In the majority of medical malpractice cases pursued in Maryland, both the plaintiff and the defendant will need to retain one or more experts to opine as to whether the expert deviated from the standard of care. If either party’s expert is not qualified, however, the party may be precluded from presenting the expert’s testimony at trial. Recently, the Court of Special Appeals of Maryland analyzed the limitations of an expert’s qualification to opine on treatment related to his or her specialty in a medical malpractice case. If you suffered harm because of negligent medical care, it is wise to speak with a skillful Maryland medical malpractice attorney to discuss what evidence you may need to prove liability for your harm.
Factual Background of the Case
Reportedly, the plaintiff’s decedent underwent a surgical repair of an aortic aneurysm and a bypass of the right coronary artery. She went to a rehabilitation facility for one month following her surgery, after which she was discharged home. A few weeks later, she underwent an evaluation for blood pressure and other health issues with a certified nurse practitioner at a cardiology practice. During the appointment, the plaintiff’s decedent reported she was experiencing vomiting, weight loss, and nausea. Two days later, however, she was evaluated by the doctor who performed her surgery, who stated that she was not experiencing any complications.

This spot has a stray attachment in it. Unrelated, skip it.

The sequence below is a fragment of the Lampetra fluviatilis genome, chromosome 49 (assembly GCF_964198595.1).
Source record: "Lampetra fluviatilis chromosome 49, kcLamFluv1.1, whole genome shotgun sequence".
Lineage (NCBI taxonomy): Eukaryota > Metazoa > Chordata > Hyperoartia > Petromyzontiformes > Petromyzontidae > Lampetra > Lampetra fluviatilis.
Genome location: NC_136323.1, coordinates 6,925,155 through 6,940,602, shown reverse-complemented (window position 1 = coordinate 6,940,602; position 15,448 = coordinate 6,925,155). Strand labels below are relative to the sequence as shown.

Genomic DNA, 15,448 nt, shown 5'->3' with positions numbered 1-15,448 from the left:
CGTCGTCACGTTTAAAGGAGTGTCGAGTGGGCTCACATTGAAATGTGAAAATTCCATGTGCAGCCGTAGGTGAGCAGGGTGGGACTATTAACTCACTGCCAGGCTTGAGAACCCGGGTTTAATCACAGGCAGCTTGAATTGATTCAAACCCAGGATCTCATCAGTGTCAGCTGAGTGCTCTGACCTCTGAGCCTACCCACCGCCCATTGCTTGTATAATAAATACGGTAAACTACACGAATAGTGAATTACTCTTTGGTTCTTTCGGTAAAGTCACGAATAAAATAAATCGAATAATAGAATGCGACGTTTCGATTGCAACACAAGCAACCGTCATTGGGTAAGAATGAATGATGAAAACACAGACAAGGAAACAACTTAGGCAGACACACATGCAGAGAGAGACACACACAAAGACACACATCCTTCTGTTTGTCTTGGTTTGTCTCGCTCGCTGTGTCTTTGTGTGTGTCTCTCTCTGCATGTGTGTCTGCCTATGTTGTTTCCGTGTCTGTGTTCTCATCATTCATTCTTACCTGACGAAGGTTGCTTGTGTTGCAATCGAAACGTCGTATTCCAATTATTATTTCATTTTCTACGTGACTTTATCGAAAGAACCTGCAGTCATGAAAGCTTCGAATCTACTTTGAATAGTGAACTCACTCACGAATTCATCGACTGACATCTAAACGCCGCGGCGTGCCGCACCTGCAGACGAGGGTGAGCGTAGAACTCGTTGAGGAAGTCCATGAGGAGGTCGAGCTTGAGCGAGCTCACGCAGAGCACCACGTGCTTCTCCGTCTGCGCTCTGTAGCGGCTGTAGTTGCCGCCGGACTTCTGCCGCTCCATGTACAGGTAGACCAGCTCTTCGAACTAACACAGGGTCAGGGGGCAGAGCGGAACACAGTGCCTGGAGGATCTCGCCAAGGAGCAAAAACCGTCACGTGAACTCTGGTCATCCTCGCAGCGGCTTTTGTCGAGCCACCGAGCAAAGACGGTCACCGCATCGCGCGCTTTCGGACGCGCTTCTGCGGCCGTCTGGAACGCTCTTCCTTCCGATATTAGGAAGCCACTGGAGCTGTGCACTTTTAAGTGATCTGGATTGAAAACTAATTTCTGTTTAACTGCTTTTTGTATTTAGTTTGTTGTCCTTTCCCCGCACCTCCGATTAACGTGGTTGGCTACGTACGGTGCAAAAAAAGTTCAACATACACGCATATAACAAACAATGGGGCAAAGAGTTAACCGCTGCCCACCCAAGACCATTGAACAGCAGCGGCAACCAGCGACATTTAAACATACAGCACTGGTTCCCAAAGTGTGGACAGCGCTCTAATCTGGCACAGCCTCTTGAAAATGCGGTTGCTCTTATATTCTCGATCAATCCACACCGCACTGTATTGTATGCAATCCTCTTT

It is alleged that at a subsequent follow-up with a second cardiologist, she again reported vomiting and other issues. The second cardiologist discontinued three of the plaintiff’s decedent’s medications due to her ongoing symptoms. She subsequently developed a pericardial effusion and congestive heart failure. She died shortly after that from sepsis of an unknown origin. Before her death, it was suspected that the plaintiff’s decedent was suffering from mesenteric ischemia, but an autopsy did not reveal any evidence of the condition. Continue Reading